Duke of York's
Starring: Hayley Atwell, Tom Burke
Booking from: Wednesday, 24 April 2019
Booking until: Saturday, 20 July 2019
Wednesday, 24 April 2019
Saturday, 20 July 2019
Rosmersholm – Henrik Ibsen's 1886 masterwork
It's on at the Duke of Yorks theatre. It talks about the selfishness of love, which 'makes you a country of two. At war with the rest of the world.’ And it's dazzlingly good. Rosmersholm is an 1886 play by the infamous Norwegian playwright Henrik Ibsen. Some say it's his best ever work, only equalled by The Wild Duck, a piece penned just a couple of years earlier.
The protagonist is Rosmer. The theme is social and political change, a scenario where the ruling classes might actually give up their 'right' to impose their standards, ideas, ideals and morals on the rest of us, a right they accept because they happen to be rich and influential. But the message isn't portrayed by a load of politicians and social commentators. It's personal.
The immoral, amoral, free thinking Rebecca is our hero, a woman who is determined to undermine Rosmer's religious and political beliefs. He holds an influential position locally that rebellious Rebecca, who has thrown Christianity out along with its entire ethical system, does not respect. Can Christian ethics survive the death of the Christian religion? At the time it was a big question. Now we know, thanks to recent scientific research, that merely being religious doesn't automatically mean people are more moral, more kind, more honest. As a race we don't actually need religion to stop us descending into moral chaos.
January 2017 saw a new radio adaptation of the play, translated by Frank McGuinness and directed by Peter Kavanagh. It proved extremely popular, so it's no surprise that now, this brilliant play is enjoying a West End come-back. This time around Ian Rickson directs Tom Burke and Hayley Atwell in the West End premiere of a brand new adaptation by Duncan Macmillan.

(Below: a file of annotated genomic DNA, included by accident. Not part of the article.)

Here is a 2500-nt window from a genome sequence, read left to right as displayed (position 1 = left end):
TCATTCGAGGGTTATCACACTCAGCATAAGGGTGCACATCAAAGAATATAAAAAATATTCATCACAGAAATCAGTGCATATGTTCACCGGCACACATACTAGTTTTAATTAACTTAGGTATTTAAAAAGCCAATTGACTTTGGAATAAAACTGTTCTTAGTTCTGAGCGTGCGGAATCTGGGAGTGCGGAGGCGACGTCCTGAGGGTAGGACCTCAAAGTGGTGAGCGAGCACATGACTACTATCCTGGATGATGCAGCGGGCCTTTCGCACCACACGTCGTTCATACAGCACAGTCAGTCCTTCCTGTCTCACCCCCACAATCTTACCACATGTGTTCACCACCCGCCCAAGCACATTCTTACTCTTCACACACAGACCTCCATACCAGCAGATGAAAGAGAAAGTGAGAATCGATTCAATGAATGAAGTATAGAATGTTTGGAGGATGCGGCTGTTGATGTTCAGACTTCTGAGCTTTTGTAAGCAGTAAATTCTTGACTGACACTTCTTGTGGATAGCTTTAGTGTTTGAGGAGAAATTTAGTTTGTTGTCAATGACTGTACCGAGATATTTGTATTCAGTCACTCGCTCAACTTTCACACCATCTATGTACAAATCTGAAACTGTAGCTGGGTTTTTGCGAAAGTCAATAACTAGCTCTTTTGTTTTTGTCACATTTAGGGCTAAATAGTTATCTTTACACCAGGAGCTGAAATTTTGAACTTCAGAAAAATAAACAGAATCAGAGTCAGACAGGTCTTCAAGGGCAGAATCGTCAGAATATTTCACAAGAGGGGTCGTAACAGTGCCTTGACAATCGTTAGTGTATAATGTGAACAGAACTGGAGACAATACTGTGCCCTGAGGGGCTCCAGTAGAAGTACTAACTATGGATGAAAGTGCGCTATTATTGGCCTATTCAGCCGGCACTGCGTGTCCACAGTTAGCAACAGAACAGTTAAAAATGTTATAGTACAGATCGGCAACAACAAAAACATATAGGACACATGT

The plot? There's an election on the cards. The press are hysterical. Rosmersholm, the grand house of an influential dynasty, stands at the centre of the chaos. But John Rosmer is torn between an idealised future and ghosts from the past. The result has been rightfully called a 'twisting thriller'.
Tom Burke, playing Rosmer, is probably best known for his work on Strike and The Musketeers. Hayley Atwell, of Howards End and Captain America fame, plays Rebecca West, a classic Ibsen heroine, enigmatic and free-spirited. And this epic play marks the tenth collaboration between Sonia Friedman Productions and director Ian Rickson.
Who is this show for?
Political and complex, this play is suitable for people aged over 16.
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Duke of York's
104 St Martin's Lane, London, WC2N 4BG
- Air conditioned
- Disabled toilets
- Infrared hearing loop
- Member of Q-Park scheme
- Wheelchair/scooter access
- Capacity: 659
- Year built: 1892